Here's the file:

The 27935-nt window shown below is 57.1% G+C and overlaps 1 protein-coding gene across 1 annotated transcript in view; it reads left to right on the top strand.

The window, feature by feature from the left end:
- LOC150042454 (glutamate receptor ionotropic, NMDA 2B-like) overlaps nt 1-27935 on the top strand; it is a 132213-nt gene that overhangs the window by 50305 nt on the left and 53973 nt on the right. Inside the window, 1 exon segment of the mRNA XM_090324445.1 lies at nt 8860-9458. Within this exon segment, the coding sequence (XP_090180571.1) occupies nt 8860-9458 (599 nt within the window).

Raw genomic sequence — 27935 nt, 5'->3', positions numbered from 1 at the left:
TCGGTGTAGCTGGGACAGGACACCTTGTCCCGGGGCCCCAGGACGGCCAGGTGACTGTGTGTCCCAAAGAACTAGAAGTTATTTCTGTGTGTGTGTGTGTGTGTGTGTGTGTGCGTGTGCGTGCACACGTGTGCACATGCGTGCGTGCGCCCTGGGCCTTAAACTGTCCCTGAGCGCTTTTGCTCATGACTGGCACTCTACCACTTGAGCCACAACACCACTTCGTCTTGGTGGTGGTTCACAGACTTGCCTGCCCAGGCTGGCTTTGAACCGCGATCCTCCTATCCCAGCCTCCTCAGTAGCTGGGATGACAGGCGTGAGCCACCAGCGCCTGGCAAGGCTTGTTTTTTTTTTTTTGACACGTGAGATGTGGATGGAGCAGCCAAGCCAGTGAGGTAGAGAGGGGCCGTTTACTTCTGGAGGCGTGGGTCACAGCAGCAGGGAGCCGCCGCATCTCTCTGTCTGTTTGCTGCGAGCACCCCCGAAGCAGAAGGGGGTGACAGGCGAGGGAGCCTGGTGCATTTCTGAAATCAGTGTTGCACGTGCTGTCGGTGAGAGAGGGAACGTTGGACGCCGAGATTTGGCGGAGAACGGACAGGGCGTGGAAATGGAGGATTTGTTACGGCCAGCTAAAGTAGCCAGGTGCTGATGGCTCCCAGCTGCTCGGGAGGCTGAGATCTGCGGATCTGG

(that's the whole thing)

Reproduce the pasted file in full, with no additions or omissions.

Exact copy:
The 27935-nt window shown below is 57.1% G+C and overlaps 1 protein-coding gene across 1 annotated transcript in view; it reads left to right on the top strand.

The window, feature by feature from the left end:
- LOC150042454 (glutamate receptor ionotropic, NMDA 2B-like) overlaps nt 1-27935 on the top strand; it is a 132213-nt gene that overhangs the window by 50305 nt on the left and 53973 nt on the right. Inside the window, 1 exon segment of the mRNA XM_090324445.1 lies at nt 8860-9458. Within this exon segment, the coding sequence (XP_090180571.1) occupies nt 8860-9458 (599 nt within the window).

Raw genomic sequence — 27935 nt, 5'->3', positions numbered from 1 at the left:
TCGGTGTAGCTGGGACAGGACACCTTGTCCCGGGGCCCCAGGACGGCCAGGTGACTGTGTGTCCCAAAGAACTAGAAGTTATTTCTGTGTGTGTGTGTGTGTGTGTGTGTGTGCGTGTGCGTGCACACGTGTGCACATGCGTGCGTGCGCCCTGGGCCTTAAACTGTCCCTGAGCGCTTTTGCTCATGACTGGCACTCTACCACTTGAGCCACAACACCACTTCGTCTTGGTGGTGGTTCACAGACTTGCCTGCCCAGGCTGGCTTTGAACCGCGATCCTCCTATCCCAGCCTCCTCAGTAGCTGGGATGACAGGCGTGAGCCACCAGCGCCTGGCAAGGCTTGTTTTTTTTTTTTTGACACGTGAGATGTGGATGGAGCAGCCAAGCCAGTGAGGTAGAGAGGGGCCGTTTACTTCTGGAGGCGTGGGTCACAGCAGCAGGGAGCCGCCGCATCTCTCTGTCTGTTTGCTGCGAGCACCCCCGAAGCAGAAGGGGGTGACAGGCGAGGGAGCCTGGTGCATTTCTGAAATCAGTGTTGCACGTGCTGTCGGTGAGAGAGGGAACGTTGGACGCCGAGATTTGGCGGAGAACGGACAGGGCGTGGAAATGGAGGATTTGTTACGGCCAGCTAAAGTAGCCAGGTGCTGATGGCTCCCAGCTGCTCGGGAGGCTGAGATCTGCGGATCTGG